FORMER GUANTANAMO BAY inmate David Hicks has had his conviction in the USA for terrorism-related offences overturned — on a technicality — and now demands an apology from the Australian government over the “injustice” he “suffered.” No apology or recompense is owed to this self-confessed jihadist conspirator who sought to fight against Western interests. Simply stated, Hicks remains a traitor and a national embarrassment.
A quick piece from me this morning, with the weekend soon to enable us to explore issues closer to home and in more depth; in any case, where David Hicks is concerned, the moral case isn’t difficult to make succinctly even if legal wrangling in the matter continues for another decade yet, or longer.
And legal wrangling — perhaps, this time, in an attempt to extract money from the Australian government — seems certain to ensue.
Hicks’ conviction over terror-related offences was formally quashed in the US yesterday; the reason — far from any exoneration, or findings of error in judging the wrongdoing of Hicks, or anything else that might absolve him of culpability — amounted to nothing more than a technicality, with the conviction set aside because key material in the case was found to have been filed late.
The same bleeding heart voices who, 15 years ago, bellowed about “bringing Hicks home” and railing against “imperialist” US military forces who held Hicks for years without trial are now already barking into the wind again, with the
Communist Party Greens demanding “an apology” from the federal government over its purported failure to bail Hicks out back in the early 2000s, and ALP mouthpiece Bill Shorten likening the episode to “an injustice” and calling on the Abbott government to act: which is tantamount to the same thing.
Either way, acceding to this kind of demand would open the government to hefty claims for compensation that are neither merited nor warranted.
His lawyer, Stephen Kenny, told the ABC — that outrage factory more attuned to indulging the whims of chardonnay drunks than to advancing the causes of national security or observance of the law — that Hicks is “innocent,” and that it will be the end of people referring to him as “a terrorist.”
As Piers Akerman notes in Sydney’s Daily Telegraph today, it most certainly won’t.
Whatever the his legal status in the USA and Australia, it remains the case that Hicks trained with proscribed terrorist organisation Al-Qaeda, spent time with terrorist mastermind Osama bin Laden, and was an enthusiastic participant in jihadist campaigns against Western forces that included those of Australia.
Filed out of time, perhaps, he had pleaded guilty to charges of assisting terrorism and to fighting alongside terrorist insurgents in Afghanistan.
As Piers notes, he is on record as repeatedly having boasted of a desire to murder Americans, Jews, and anyone who is not of radical Islamic belief, views backed up with an alarming catalogue of anti-Semitic and anti-Western rhetoric based on the advancement of a fundamentalist and violent terrorist culture.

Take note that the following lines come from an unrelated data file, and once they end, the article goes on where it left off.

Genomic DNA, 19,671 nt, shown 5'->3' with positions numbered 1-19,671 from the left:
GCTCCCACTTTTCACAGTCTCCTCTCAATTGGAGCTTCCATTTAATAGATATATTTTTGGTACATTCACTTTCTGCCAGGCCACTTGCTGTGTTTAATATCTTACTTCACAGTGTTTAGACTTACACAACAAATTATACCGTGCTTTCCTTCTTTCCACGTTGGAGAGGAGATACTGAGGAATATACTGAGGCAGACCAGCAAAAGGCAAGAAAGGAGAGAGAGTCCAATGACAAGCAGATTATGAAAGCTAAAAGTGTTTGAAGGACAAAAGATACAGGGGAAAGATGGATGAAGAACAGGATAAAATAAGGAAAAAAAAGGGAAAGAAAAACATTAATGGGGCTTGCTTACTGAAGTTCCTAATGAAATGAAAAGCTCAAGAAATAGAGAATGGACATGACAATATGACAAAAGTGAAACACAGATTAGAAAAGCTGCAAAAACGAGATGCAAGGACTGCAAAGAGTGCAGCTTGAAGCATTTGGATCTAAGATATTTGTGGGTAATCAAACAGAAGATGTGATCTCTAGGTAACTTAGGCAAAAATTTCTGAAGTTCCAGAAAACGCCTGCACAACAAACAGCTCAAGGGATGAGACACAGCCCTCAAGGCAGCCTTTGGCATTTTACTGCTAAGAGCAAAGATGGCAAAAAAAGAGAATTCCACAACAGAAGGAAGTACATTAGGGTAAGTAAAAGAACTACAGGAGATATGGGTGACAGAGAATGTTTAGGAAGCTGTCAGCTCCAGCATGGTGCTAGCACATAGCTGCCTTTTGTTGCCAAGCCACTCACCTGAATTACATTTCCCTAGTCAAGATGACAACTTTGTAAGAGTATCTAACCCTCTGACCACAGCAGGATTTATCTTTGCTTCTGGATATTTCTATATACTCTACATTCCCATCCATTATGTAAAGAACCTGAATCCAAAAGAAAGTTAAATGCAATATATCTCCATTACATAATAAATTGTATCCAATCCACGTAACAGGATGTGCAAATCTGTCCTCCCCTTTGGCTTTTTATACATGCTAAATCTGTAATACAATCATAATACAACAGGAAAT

We could waste more time and space republishing the insidious and treacherous details of Hicks’ reprehensible misdeeds, but there is little point.
His conviction has been quashed — that is the legal side of the matter — but in terms of the terrorist activities he participated in and the atrocities he therefore sought to commit and advance, he not only remains acquitted of none of them but in fact remains an admitted party to these vile acts.
To now suggest he is owed an apology (or worse, some form of compensation) is tasteless, and suggestions to this end by Shorten, Greens leader Christine Milne and others who masquerade as responsible participants in the governance of this country is in itself no less an outrage than the evil deeds Hicks left our shores to participate in.
He is not “innocent” and he remains — in spite of whatever spin some may seek to put upon it — a confessed terrorist.
Many years ago the basis of outrage from the Left centred on the fact that Hicks was held in Guantanamo Bay for years without charge, but in a fraught security environment in the wake of the September 11 attacks in the US and an ongoing threat against Western interests that has proven, with time, to be an enduring one, such an argument is only viable if it is to be accepted that those who are known to seek to destroy the security of ordinary people going about their business ought to be permitted to roam freely to plot and commit their obscene objectives unhindered.
Those who advocate for Hicks now — the likes of Shorten, who holds himself out as a candidate for the Prime Ministership, or Greens leader Milne, whose pious sanctimony apparently finds no grounds in decency or reason — ought to be ashamed of themselves.
David Hicks is a national embarrassment. He is a disgrace to Australia. His freedom should be reward enough for the overturn of his conviction and he should consider himself lucky to have benefited from the technical error that made it possible.
Beyond that, this country doesn’t owe Hicks a thing. He should be told to tell his story walking.